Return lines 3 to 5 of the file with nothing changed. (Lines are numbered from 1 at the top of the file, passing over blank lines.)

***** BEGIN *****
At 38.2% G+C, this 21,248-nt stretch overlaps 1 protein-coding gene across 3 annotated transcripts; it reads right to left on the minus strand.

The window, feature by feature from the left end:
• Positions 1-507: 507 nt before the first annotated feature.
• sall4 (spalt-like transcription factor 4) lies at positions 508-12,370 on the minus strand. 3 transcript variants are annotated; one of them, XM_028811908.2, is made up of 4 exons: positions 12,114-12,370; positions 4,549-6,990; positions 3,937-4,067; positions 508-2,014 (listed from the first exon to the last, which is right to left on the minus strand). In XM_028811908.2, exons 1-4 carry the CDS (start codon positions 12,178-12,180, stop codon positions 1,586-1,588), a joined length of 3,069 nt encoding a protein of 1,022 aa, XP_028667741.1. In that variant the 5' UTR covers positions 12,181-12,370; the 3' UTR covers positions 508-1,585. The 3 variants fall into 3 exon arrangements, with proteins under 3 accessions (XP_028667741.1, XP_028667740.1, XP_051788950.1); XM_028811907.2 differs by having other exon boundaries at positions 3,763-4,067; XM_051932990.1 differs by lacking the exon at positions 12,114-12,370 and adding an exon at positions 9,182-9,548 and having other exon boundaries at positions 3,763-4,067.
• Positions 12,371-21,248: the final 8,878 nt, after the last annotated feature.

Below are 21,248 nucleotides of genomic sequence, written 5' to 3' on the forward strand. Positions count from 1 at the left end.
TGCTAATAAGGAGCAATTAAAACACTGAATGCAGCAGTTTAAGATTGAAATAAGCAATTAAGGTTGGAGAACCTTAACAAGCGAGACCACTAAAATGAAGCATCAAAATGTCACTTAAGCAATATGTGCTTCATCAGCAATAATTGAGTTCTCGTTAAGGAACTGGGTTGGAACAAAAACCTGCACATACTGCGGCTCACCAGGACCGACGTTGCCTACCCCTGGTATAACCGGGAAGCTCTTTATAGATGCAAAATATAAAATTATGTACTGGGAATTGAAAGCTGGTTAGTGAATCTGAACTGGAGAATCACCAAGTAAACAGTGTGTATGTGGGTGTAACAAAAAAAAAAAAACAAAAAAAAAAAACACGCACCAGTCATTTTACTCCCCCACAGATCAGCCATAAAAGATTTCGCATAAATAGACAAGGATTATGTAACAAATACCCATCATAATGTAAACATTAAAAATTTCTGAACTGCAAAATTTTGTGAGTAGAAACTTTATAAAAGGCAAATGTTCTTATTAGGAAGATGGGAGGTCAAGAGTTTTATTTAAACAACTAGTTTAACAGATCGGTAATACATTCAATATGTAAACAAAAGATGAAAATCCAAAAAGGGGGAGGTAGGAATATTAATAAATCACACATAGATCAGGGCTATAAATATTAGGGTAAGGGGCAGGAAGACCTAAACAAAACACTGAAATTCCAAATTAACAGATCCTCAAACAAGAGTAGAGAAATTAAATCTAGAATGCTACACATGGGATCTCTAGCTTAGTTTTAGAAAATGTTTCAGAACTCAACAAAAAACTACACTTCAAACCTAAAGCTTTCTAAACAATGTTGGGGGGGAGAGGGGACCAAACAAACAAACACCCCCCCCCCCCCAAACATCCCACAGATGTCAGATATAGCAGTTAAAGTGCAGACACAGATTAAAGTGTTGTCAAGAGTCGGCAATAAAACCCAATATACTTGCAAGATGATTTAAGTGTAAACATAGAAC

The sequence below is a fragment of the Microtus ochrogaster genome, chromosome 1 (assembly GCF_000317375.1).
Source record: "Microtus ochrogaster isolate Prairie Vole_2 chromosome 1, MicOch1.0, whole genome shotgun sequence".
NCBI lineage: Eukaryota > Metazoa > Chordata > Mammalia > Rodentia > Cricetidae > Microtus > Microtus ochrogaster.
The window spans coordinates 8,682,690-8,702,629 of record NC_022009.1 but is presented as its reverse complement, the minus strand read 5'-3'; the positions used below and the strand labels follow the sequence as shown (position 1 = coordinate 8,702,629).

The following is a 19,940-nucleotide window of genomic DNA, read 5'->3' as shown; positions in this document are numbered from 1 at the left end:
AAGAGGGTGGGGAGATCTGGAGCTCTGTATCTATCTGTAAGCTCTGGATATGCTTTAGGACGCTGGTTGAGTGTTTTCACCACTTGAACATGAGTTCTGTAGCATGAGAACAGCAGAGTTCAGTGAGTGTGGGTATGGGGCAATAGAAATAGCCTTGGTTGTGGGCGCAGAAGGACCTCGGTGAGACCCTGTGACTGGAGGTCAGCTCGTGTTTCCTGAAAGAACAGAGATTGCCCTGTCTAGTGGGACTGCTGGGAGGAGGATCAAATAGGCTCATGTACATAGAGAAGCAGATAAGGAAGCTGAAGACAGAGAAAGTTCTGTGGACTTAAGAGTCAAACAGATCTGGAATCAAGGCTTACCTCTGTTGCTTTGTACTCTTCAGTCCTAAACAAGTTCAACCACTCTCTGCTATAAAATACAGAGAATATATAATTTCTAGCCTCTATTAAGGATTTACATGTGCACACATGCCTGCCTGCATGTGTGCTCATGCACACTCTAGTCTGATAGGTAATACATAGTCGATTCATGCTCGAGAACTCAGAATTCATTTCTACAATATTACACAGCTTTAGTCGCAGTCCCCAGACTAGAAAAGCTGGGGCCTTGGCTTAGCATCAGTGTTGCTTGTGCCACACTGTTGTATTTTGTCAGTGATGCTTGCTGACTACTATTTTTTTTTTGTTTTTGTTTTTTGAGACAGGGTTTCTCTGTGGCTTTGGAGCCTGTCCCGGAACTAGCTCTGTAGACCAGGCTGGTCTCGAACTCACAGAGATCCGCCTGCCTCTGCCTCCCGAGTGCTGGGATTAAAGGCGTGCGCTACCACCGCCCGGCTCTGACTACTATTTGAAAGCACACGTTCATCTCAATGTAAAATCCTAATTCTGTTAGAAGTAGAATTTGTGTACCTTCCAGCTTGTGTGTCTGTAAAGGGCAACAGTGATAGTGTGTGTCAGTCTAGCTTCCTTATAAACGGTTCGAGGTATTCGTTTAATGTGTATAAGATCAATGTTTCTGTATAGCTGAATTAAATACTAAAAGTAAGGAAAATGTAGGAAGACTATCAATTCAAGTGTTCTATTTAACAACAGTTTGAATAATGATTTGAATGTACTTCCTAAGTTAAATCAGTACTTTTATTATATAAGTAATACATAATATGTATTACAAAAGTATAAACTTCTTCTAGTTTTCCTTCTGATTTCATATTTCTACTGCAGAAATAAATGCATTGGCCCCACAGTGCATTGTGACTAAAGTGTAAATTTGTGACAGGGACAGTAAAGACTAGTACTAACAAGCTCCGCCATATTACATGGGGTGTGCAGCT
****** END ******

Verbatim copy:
• Positions 1-507: 507 nt before the first annotated feature.
• sall4 (spalt-like transcription factor 4) lies at positions 508-12,370 on the minus strand. 3 transcript variants are annotated; one of them, XM_028811908.2, is made up of 4 exons: positions 12,114-12,370; positions 4,549-6,990; positions 3,937-4,067; positions 508-2,014 (listed from the first exon to the last, which is right to left on the minus strand). In XM_028811908.2, exons 1-4 carry the CDS (start codon positions 12,178-12,180, stop codon positions 1,586-1,588), a joined length of 3,069 nt encoding a protein of 1,022 aa, XP_028667741.1. In that variant the 5' UTR covers positions 12,181-12,370; the 3' UTR covers positions 508-1,585. The 3 variants fall into 3 exon arrangements, with proteins under 3 accessions (XP_028667741.1, XP_028667740.1, XP_051788950.1); XM_028811907.2 differs by having other exon boundaries at positions 3,763-4,067; XM_051932990.1 differs by lacking the exon at positions 12,114-12,370 and adding an exon at positions 9,182-9,548 and having other exon boundaries at positions 3,763-4,067.
• Positions 12,371-21,248: the final 8,878 nt, after the last annotated feature.